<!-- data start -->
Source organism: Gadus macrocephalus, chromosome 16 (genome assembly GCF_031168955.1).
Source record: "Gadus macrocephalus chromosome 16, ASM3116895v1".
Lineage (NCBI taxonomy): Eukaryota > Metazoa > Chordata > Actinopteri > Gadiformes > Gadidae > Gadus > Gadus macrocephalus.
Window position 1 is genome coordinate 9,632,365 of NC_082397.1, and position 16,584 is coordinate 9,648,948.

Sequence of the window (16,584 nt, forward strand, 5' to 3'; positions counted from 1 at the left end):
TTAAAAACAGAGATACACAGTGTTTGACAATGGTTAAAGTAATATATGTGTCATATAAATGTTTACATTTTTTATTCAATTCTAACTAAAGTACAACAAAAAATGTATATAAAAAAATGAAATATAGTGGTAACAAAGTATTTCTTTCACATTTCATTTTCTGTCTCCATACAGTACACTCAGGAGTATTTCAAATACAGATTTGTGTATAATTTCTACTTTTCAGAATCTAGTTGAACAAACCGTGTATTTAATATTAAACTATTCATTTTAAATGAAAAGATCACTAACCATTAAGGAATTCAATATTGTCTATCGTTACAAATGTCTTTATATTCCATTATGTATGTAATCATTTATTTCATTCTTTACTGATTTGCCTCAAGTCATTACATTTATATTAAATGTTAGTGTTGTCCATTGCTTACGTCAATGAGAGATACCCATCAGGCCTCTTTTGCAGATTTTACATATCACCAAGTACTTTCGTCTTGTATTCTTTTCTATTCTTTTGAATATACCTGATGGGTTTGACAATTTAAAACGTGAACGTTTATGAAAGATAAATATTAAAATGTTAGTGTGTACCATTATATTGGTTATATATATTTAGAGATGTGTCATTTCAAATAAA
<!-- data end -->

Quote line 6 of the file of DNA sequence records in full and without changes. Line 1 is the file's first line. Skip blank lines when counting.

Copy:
TTAAAAACAGAGATACACAGTGTTTGACAATGGTTAAAGTAATATATGTGTCATATAAATGTTTACATTTTTTATTCAATTCTAACTAAAGTACAACAAAAAATGTATATAAAAAAATGAAATATAGTGGTAACAAAGTATTTCTTTCACATTTCATTTTCTGTCTCCATACAGTACACTCAGGAGTATTTCAAATACAGATTTGTGTATAATTTCTACTTTTCAGAATCTAGTTGAACAAACCGTGTATTTAATATTAAACTATTCATTTTAAATGAAAAGATCACTAACCATTAAGGAATTCAATATTGTCTATCGTTACAAATGTCTTTATATTCCATTATGTATGTAATCATTTATTTCATTCTTTACTGATTTGCCTCAAGTCATTACATTTATATTAAATGTTAGTGTTGTCCATTGCTTACGTCAATGAGAGATACCCATCAGGCCTCTTTTGCAGATTTTACATATCACCAAGTACTTTCGTCTTGTATTCTTTTCTATTCTTTTGAATATACCTGATGGGTTTGACAATTTAAAACGTGAACGTTTATGAAAGATAAATATTAAAATGTTAGTGTGTACCATTATATTGGTTATATATATTTAGAGATGTGTCATTTCAAATAAA